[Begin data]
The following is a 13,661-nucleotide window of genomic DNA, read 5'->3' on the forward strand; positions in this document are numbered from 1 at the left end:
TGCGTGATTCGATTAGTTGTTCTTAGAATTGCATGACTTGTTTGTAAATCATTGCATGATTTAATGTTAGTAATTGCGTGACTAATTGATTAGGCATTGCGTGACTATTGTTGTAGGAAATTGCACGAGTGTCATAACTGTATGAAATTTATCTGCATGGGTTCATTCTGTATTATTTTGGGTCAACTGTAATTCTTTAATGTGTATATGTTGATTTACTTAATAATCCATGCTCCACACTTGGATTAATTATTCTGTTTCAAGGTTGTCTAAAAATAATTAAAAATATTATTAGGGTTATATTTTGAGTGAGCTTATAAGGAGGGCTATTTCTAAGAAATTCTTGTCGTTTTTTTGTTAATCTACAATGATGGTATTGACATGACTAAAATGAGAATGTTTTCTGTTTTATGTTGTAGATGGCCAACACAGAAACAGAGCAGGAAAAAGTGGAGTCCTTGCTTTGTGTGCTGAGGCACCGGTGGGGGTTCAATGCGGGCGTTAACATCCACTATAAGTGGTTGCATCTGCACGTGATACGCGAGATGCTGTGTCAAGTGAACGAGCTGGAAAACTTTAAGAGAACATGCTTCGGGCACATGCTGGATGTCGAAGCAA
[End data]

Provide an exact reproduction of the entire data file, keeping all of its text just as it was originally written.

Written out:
The following is a 13,661-nucleotide window of genomic DNA, read 5'->3' on the forward strand; positions in this document are numbered from 1 at the left end:
TGCGTGATTCGATTAGTTGTTCTTAGAATTGCATGACTTGTTTGTAAATCATTGCATGATTTAATGTTAGTAATTGCGTGACTAATTGATTAGGCATTGCGTGACTATTGTTGTAGGAAATTGCACGAGTGTCATAACTGTATGAAATTTATCTGCATGGGTTCATTCTGTATTATTTTGGGTCAACTGTAATTCTTTAATGTGTATATGTTGATTTACTTAATAATCCATGCTCCACACTTGGATTAATTATTCTGTTTCAAGGTTGTCTAAAAATAATTAAAAATATTATTAGGGTTATATTTTGAGTGAGCTTATAAGGAGGGCTATTTCTAAGAAATTCTTGTCGTTTTTTTGTTAATCTACAATGATGGTATTGACATGACTAAAATGAGAATGTTTTCTGTTTTATGTTGTAGATGGCCAACACAGAAACAGAGCAGGAAAAAGTGGAGTCCTTGCTTTGTGTGCTGAGGCACCGGTGGGGGTTCAATGCGGGCGTTAACATCCACTATAAGTGGTTGCATCTGCACGTGATACGCGAGATGCTGTGTCAAGTGAACGAGCTGGAAAACTTTAAGAGAACATGCTTCGGGCACATGCTGGATGTCGAAGCAA